Black holes are the most mysterious, attractive and feared regions in the universe. A dense and dark mass that “eats” everything around it. It is known that nothing that goes into one of them can come out, but whatwhat if you walk into a black hole? Here we explain it to you!
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A black hole is an extremely dense object from which light cannot escape. They are a key consequence of how gravity works: When a large amount of mass is compressed into a small enough space, the resulting object rips through the fabric of space and time, becoming what is called a singularity.
The gravity of a black hole is so powerful that it is able to attract nearby material and “eat” it. In addition, it distorts space itself, making it possible to see the influence of an invisible gravitational pull on stars and other objects.
Since no light, including X-rays, can escape inside a black hole’s “event horizon” – as the region from which there is no return is known – telescopes study them through the surrounding environments. In these areas, matter is heated to millions of degrees as it is drawn into the black hole and glows in the X-rays.
Astronomers classify black holes according to their mass, as the amount of matter inside them is called. The smallest can be the size of an atom, although they have the mass of a mountain; the so-called “stellar” can have a mass up to 20 times greater than that of the Sun; and the “super-huge”, which are equivalent to the mass of more than 1 million soles.
Scientists have found evidence that every large galaxy contains a super-massive black hole at its center. In the case of the Milky Way, the galaxy where the Solar System is located, it is Sagittarius A, which has a mass equivalent to about 4 million suns.
According to NASA, a stellar-mass black hole can form in a matter of seconds, after the collapse of a large star. Another alternative is by merging two dense stellar remnants, called neutron stars.
A neutron star can also merge with a black hole to make a bigger one; or two black holes can collide. Mergers also create black holes rapidly and produce waves in spacetime called gravitational waves.
Much of what is known about the interior of black holes comes from the general relativity theory by Albert Einstein.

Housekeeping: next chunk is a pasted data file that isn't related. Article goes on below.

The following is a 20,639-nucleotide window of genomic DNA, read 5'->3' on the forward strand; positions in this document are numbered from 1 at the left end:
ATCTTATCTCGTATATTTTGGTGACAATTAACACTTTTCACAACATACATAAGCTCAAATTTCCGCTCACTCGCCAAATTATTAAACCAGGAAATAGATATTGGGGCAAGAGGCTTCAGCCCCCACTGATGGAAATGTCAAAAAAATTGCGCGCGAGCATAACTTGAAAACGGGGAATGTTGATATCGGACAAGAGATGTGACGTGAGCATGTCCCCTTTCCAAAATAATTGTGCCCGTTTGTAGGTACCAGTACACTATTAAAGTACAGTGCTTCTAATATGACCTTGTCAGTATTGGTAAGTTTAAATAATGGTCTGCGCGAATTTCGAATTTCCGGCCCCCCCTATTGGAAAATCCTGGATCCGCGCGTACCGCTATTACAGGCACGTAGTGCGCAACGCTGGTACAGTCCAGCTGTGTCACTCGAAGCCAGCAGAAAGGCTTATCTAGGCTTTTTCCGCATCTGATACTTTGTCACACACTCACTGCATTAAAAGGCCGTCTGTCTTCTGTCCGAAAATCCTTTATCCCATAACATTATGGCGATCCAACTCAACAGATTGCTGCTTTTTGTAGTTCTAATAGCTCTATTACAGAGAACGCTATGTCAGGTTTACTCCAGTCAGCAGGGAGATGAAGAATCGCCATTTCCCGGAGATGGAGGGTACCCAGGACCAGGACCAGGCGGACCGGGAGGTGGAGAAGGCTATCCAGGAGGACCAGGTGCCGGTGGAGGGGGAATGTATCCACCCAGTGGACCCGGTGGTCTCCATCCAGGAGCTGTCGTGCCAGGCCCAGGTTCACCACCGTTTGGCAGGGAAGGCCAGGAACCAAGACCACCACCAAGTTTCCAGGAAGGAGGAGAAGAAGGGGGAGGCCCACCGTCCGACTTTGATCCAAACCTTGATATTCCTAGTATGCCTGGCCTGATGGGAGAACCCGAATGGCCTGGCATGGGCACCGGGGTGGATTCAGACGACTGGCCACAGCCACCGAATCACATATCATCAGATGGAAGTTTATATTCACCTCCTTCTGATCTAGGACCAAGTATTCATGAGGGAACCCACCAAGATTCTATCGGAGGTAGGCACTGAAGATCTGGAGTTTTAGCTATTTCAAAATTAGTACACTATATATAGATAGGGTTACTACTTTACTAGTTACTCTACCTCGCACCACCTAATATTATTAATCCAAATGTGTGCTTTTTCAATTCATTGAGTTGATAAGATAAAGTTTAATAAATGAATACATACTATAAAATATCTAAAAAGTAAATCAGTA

According to this theory, distant observers would only be able to see what happens in regions located outside the event horizon, but the “affected” himself would experience a completely different reality, with two characteristics:
- If you enter the event horizon, you would not realize that you have entered, since your perception of space and time would change completely.
- The gravitational field of the black hole would compress you horizontally and stretch you vertically, a phenomenon that scientists call “spaghetti” or “noodle effect.”
Stephen Hawking, in his book A Brief History of Time, explained that if an astronaut fell into a black hole, he would be affected by the gravitational gradient, that is, the difference in the force of the gravitational attraction depending on its orientation.
In this way, if you fell feet first into the black hole, gravity would be stronger at your feet than at your head. This difference in gravitational attraction would cause your body to stretch vertically and at the same time compress horizontally.
The laws of physics would prevent a human from surviving the spaghetti process, but how painful and at what point death would occur will depend on the size of the black hole, and how far away the event horizon is from the center.
Another theory is that of John Polchinski, author of the “paradox of the wall of fire”, who confronts the theory of general relativity with the quantum theory of Einstein. According to Polchinski, an astronaut would encounter a wall of fire just inside the hole, which would destroy it.
Although the spaghettiization of an object the size of a human being has never been observed, in 2020, the telescopes of the European Southern Observatory (ESO) detected the closest noodle effect recorded to date: about 215 million light years from Earth. .
The detected black holes are too far away to attract any matter from the Solar System. However, scientists have observed that black holes destroy stars, a process that releases an enormous amount of energy.
Scientists also rule out the Sun ever becoming a black hole, since it is not big enough to explode; instead, it will give way to a dense stellar remnant called a white dwarf.
In the hypothetical scenario that the Sun becomes a black hole with the same mass that it has today, it would not affect the orbits of the planets, since it would maintain its gravitational influence. In this way, the Earth would continue to rotate around the Sun … or the black hole.